Also a difficult part of the game, will be difficult whether you save scum or not. All that saving and reloading still takes time, and will still need to happen if the task is hard.
_noblesse_oblige_ wrote:
October 9th, 2018, 5:24 pm
Woolfe wrote:
October 8th, 2018, 7:55 pm
Ok, so how did you guage if someone was cheating or not back in the day?
Like I said, there will always be cheaters. I assume that they are the minority and not any real factor. And, frankly, if they cheated, then they are unlikely to share the same feelings of peril as someone who played the game without cheating. That kind of thing can come out in conversation. It's really a non-issue to me. (And, if they tell me that they cheated in some original way that wasn't published or readily available, I'll probably end up having respect for them anyway, because of their resourcefulness. Likewise for people who author cracks, rather than those who merely use them.)
Riiiiight. So savescumming can't come out in conversation?

_noblesse_oblige_ wrote:
October 9th, 2018, 5:24 pm
Woolfe wrote:
October 8th, 2018, 7:55 pm
You are arguing for something that is extremely niche and doesn't have a real standard outside of systems like steam achievements etc. You could never have known if someone was cheating or not.

And of course it matters, it's a single player game it will only affect the person playing. If you get upset that someone else cheated, that is your issue. Now in a multiplayer game, of course it is important, as anything that gives one person an advantage over the other outside of actual gameplay is bad.
Where is all this stuff about cheating coming from? My argument, as presented thus far, doesn't have to do with cheating or cheaters.
Save scumming, is essentially cheating. If the Gameplay requires a random chance, and you use the save system to remove the randomness, then that is cheating.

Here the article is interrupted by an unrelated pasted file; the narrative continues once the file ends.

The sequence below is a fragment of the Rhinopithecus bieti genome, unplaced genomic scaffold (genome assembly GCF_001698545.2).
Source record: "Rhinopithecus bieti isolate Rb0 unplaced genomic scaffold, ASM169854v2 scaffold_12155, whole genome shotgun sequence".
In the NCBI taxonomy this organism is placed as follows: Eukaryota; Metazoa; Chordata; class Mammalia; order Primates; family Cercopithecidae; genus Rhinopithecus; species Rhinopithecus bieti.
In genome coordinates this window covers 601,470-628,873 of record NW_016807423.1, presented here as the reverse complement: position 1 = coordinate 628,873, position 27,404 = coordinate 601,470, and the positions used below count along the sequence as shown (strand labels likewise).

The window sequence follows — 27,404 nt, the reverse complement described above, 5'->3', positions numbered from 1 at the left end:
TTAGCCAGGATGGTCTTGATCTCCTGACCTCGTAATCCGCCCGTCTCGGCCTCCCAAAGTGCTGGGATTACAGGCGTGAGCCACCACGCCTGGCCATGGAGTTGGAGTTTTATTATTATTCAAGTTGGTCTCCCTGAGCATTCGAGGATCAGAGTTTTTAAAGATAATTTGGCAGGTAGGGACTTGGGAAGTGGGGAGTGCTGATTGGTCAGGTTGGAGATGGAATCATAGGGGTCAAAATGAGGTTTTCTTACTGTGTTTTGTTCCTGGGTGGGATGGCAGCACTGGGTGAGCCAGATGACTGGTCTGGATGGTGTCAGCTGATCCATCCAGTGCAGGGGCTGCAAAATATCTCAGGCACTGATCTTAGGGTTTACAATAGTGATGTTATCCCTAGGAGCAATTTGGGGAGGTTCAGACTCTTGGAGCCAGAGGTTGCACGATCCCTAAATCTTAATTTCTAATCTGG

Ultimately though who cares because it is a single player game.
_noblesse_oblige_ wrote:
October 9th, 2018, 5:24 pm
Woolfe wrote:
October 8th, 2018, 7:55 pm
So because you 2 are niche enough to want to compare, I have to suffer?
Far more than 2 people, of course. And, how, exactly, do you suffer if not every game caters to you?
And far more than just I want the game to be able to save regularly.
Simply pointing out that those particular arguments are irrelevent because they boil down to personal preference. A preference that can be easily suited to both players by simply having a "Ironman" or "Savescum" switch. With some achievements for proof.
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Re: Save game system...

Post by thebruce » October 9th, 2018, 6:34 pm

It's not cheating if it's not breaking a rule. If a game allows the player to do something, it's not objectively cheating. It's only cheating by subjective standards someone sets themselves. If you were to run a contest with rules tighter than the base game, then a player could "cheat" in the context of that contest even though they're taking advantage of what the game offers.

Save scumming isn't cheating. It's optimizing the play mechanic because the developer allows it and call it cheating themselves. But it could be "cheating" if you project your own play standards onto someone else who doesn't play by your standards. Or it could be cheating if you use what the developer calls "cheat codes". But making use of the save mechanic as much as the game allows? Not cheating.
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Re: Save game system...

Post by _noblesse_oblige_ » October 9th, 2018, 7:49 pm

https://www.urbandictionary.com/define. ... 20scumming
I used savescumming to get to the Amulet of Yendor just to prove to myself that it was possible. Someday I'll beat it for real.
(emphasis added)
Woolfe wrote:
October 9th, 2018, 5:48 pm
Ok I see what you mean. You think the reputation of the game will suffer. Which is of course subjective. \
The reputation of the game will be less among those who care whether it allows save scumming.
Woolfe wrote:
October 9th, 2018, 5:48 pm
Even then that requires there to be an "easy" mode. With the obvious suggestion that "Save Anywhere" makes it easier.